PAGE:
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Written by Emma Lunn

The boss of a long-established letting agency says the latest reforms in the rental sector fail to tackle the problem at the heart of the lettings industry.

Last month saw Minister for Communities and Local Government Eric Pickles launch a package of reforms aimed to protect people renting a property

But Paul Weller, managing director of Leaders, says that while he welcomes all measures to protect tenants and landlords, the Tenants’ Charter doesn’t go far enough.

A recent survey by the agency of more than 5,000 tenants found that almost two-thirds (63%) were unaware that letting agents are not regulated.

“As it stands, it is up to tenants and landlords to protect themselves, but many are not even aware of the need to do so. The advice, in the absence of regulation, has been to only deal with agents who are members of a self-regulating professional body such as ARLA, RICS or NAEA, who operate to a strict code of conduct. Yet our survey found that just 42% of tenants considered membership of a professional body to be very important when choosing a letting agent. By comparison, 70% said that choice of available properties was very important to them in choosing their letting agent,” said Weller.

Weller pointed out that demand for rented property outstrips supply in many parts of the country and there is fierce competition among tenants. People are therefore snapping up properties that fit their requirements, regardless of who the agent is or whether they are a member of a professional body.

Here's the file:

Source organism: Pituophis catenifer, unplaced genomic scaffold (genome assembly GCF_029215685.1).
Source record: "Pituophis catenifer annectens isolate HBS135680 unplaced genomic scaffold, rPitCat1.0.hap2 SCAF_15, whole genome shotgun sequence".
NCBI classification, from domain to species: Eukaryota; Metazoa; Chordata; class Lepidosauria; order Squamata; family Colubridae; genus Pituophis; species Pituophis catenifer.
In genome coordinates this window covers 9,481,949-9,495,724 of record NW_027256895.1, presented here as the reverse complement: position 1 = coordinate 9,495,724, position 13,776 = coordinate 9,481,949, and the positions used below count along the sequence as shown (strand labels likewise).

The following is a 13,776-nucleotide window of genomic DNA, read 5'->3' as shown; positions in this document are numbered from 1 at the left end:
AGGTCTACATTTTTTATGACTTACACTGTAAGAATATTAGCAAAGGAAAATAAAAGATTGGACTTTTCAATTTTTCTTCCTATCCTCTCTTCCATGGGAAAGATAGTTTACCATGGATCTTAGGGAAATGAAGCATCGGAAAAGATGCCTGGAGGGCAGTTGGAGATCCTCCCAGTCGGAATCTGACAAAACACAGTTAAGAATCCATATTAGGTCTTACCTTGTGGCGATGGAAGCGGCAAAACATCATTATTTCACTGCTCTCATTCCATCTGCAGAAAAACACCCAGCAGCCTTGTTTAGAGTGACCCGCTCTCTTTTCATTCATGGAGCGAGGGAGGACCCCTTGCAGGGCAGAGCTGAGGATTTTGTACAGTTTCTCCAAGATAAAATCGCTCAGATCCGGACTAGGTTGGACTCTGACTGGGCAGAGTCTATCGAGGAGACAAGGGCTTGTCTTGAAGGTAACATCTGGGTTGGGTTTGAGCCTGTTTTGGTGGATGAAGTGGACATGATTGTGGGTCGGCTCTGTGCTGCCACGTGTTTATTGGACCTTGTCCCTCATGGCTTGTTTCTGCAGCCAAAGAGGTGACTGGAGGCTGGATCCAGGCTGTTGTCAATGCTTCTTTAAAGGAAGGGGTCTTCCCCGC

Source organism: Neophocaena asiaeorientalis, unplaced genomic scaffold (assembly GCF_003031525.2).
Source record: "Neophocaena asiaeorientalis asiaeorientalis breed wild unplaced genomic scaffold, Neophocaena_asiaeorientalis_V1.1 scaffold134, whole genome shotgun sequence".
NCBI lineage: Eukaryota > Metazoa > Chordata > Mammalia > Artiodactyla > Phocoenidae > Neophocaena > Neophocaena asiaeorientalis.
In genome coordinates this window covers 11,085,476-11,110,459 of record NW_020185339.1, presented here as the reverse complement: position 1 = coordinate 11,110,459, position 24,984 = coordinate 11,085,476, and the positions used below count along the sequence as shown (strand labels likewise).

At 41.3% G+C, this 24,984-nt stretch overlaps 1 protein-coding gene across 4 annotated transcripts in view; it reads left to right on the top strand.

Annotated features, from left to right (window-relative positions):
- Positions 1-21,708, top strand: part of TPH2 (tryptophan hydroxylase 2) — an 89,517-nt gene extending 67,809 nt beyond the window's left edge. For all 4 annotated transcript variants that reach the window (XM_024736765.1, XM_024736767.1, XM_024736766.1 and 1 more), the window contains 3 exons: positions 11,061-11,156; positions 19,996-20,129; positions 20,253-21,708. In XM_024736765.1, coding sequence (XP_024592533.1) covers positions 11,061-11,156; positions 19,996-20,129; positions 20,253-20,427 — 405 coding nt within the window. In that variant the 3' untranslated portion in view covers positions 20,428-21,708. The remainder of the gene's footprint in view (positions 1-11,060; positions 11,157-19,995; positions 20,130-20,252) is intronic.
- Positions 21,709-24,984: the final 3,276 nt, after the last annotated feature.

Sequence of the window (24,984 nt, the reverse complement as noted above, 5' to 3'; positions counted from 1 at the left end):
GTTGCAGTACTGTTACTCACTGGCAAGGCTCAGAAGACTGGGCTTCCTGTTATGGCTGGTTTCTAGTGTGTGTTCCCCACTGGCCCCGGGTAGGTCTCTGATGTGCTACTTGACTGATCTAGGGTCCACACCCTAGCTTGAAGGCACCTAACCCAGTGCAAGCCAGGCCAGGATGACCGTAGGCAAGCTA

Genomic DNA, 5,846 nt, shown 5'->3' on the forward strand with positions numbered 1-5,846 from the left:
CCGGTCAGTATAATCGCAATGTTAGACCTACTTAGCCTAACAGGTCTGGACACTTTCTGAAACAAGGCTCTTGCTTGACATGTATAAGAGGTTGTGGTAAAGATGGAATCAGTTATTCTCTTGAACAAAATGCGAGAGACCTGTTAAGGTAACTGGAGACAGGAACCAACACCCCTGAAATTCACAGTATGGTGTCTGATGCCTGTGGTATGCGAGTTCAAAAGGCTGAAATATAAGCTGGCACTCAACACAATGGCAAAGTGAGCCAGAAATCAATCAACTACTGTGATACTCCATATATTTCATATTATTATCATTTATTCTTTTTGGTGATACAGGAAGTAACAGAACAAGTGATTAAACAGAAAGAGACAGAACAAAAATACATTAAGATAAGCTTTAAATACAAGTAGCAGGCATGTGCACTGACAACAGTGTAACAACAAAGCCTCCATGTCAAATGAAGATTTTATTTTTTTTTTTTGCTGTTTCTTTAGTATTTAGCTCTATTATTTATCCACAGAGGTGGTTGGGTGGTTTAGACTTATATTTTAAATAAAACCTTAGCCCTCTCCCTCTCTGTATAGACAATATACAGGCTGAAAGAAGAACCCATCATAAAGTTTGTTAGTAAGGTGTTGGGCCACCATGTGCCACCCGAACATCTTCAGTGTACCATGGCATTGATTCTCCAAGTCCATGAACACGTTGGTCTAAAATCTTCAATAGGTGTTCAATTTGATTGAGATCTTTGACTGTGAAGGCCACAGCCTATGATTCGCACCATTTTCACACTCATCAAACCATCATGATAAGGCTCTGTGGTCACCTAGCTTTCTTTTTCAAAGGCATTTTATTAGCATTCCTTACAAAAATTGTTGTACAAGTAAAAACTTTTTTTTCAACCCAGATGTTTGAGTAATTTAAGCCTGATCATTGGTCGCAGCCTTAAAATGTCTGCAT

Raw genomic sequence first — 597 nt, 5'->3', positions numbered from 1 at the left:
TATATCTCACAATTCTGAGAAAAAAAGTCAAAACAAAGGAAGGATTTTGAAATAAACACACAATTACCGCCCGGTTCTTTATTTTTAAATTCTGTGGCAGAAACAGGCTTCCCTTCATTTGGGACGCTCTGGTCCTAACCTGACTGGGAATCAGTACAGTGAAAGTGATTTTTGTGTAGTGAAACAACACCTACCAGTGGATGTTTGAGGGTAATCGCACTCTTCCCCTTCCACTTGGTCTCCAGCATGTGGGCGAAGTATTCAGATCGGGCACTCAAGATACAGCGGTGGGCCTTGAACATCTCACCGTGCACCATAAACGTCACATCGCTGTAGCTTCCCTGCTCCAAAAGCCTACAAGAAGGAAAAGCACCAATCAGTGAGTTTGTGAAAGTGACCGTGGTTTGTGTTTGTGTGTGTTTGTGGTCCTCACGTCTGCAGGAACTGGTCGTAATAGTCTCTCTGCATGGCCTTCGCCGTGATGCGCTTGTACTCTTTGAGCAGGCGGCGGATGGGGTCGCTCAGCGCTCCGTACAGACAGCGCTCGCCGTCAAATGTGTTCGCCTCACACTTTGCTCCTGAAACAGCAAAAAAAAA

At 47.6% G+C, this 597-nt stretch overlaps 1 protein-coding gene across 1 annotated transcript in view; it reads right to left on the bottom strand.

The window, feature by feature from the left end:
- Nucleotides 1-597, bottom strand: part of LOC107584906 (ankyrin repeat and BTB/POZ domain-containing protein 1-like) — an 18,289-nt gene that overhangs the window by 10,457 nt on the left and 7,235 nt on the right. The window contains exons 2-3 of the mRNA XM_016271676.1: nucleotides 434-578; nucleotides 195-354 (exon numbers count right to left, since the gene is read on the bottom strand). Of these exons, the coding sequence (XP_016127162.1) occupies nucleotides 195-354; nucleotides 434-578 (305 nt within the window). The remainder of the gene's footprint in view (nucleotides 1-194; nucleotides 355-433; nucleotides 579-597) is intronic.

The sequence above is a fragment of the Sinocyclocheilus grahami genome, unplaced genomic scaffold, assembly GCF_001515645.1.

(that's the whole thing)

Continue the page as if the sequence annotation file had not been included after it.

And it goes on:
“40% of letting agents are not members of a professional body, so it is clear that the public remains at risk,” he said, “How many more tenants and landlords must be let down before the Government will regulate an industry that has been crying out for such measures for decades?

“The fact is, letting agents – the people entrusted to let and look after rented property – are not regulated. You can have as many worthwhile laws, regulations, schemes and charters as you like – but if there is no regulation of the people who are supposed to abide by them then only the good agents will do so, whilst the unscrupulous will continue to flout the law whenever they please.”

Weller says the solution is simple: All letting agents should be licensed to practise and if they are not it should be illegal for them to operate. Rather than acting after they have broken laws and let people down, as is the case now, they should be prevented from practising in the first place.

“We already have many sensible laws governing letting but, under the current system, anyone can set up as a letting agent with no qualifications, experience or knowledge of the legalities of letting. It is like stipulating laws for motorists in the interests of road safety and then allowing people to drive without having to prove they are capable or know the rules of the road,” he said.



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